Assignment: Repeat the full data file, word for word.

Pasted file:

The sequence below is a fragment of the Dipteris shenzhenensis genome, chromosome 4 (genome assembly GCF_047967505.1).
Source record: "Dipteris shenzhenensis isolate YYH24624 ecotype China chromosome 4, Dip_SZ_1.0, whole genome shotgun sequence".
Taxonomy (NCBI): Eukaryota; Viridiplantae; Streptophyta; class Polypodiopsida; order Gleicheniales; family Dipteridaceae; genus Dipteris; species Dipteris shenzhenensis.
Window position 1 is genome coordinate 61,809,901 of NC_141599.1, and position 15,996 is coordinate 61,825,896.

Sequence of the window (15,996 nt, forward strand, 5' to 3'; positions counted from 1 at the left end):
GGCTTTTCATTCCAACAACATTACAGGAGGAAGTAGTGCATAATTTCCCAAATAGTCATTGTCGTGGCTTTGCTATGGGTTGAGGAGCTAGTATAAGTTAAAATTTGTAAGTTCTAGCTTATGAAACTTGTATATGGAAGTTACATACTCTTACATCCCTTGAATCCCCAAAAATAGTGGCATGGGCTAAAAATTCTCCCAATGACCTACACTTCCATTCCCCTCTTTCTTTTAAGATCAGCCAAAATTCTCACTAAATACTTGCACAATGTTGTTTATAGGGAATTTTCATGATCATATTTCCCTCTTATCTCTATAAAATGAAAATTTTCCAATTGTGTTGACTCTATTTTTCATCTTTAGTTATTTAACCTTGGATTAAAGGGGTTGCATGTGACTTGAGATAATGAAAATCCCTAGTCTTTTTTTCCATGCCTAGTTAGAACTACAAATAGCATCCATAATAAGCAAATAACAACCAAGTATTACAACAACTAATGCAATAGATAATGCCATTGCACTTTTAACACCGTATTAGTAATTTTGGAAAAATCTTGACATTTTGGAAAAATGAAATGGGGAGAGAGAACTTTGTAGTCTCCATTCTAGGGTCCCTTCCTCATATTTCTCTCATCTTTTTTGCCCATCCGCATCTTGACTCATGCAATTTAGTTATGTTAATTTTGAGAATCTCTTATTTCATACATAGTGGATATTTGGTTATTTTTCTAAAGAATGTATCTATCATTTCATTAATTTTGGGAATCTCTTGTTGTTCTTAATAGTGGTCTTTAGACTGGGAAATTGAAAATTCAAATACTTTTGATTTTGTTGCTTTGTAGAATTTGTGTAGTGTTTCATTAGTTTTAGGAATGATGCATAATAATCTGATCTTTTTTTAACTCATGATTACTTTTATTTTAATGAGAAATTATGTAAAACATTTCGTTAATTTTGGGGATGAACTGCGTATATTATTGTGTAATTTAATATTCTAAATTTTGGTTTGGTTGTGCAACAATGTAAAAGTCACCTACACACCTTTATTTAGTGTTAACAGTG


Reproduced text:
The sequence below is a fragment of the Dipteris shenzhenensis genome, chromosome 4 (genome assembly GCF_047967505.1).
Source record: "Dipteris shenzhenensis isolate YYH24624 ecotype China chromosome 4, Dip_SZ_1.0, whole genome shotgun sequence".
Taxonomy (NCBI): Eukaryota; Viridiplantae; Streptophyta; class Polypodiopsida; order Gleicheniales; family Dipteridaceae; genus Dipteris; species Dipteris shenzhenensis.
Window position 1 is genome coordinate 61,809,901 of NC_141599.1, and position 15,996 is coordinate 61,825,896.

Sequence of the window (15,996 nt, forward strand, 5' to 3'; positions counted from 1 at the left end):
GGCTTTTCATTCCAACAACATTACAGGAGGAAGTAGTGCATAATTTCCCAAATAGTCATTGTCGTGGCTTTGCTATGGGTTGAGGAGCTAGTATAAGTTAAAATTTGTAAGTTCTAGCTTATGAAACTTGTATATGGAAGTTACATACTCTTACATCCCTTGAATCCCCAAAAATAGTGGCATGGGCTAAAAATTCTCCCAATGACCTACACTTCCATTCCCCTCTTTCTTTTAAGATCAGCCAAAATTCTCACTAAATACTTGCACAATGTTGTTTATAGGGAATTTTCATGATCATATTTCCCTCTTATCTCTATAAAATGAAAATTTTCCAATTGTGTTGACTCTATTTTTCATCTTTAGTTATTTAACCTTGGATTAAAGGGGTTGCATGTGACTTGAGATAATGAAAATCCCTAGTCTTTTTTTCCATGCCTAGTTAGAACTACAAATAGCATCCATAATAAGCAAATAACAACCAAGTATTACAACAACTAATGCAATAGATAATGCCATTGCACTTTTAACACCGTATTAGTAATTTTGGAAAAATCTTGACATTTTGGAAAAATGAAATGGGGAGAGAGAACTTTGTAGTCTCCATTCTAGGGTCCCTTCCTCATATTTCTCTCATCTTTTTTGCCCATCCGCATCTTGACTCATGCAATTTAGTTATGTTAATTTTGAGAATCTCTTATTTCATACATAGTGGATATTTGGTTATTTTTCTAAAGAATGTATCTATCATTTCATTAATTTTGGGAATCTCTTGTTGTTCTTAATAGTGGTCTTTAGACTGGGAAATTGAAAATTCAAATACTTTTGATTTTGTTGCTTTGTAGAATTTGTGTAGTGTTTCATTAGTTTTAGGAATGATGCATAATAATCTGATCTTTTTTTAACTCATGATTACTTTTATTTTAATGAGAAATTATGTAAAACATTTCGTTAATTTTGGGGATGAACTGCGTATATTATTGTGTAATTTAATATTCTAAATTTTGGTTTGGTTGTGCAACAATGTAAAAGTCACCTACACACCTTTATTTAGTGTTAACAGTG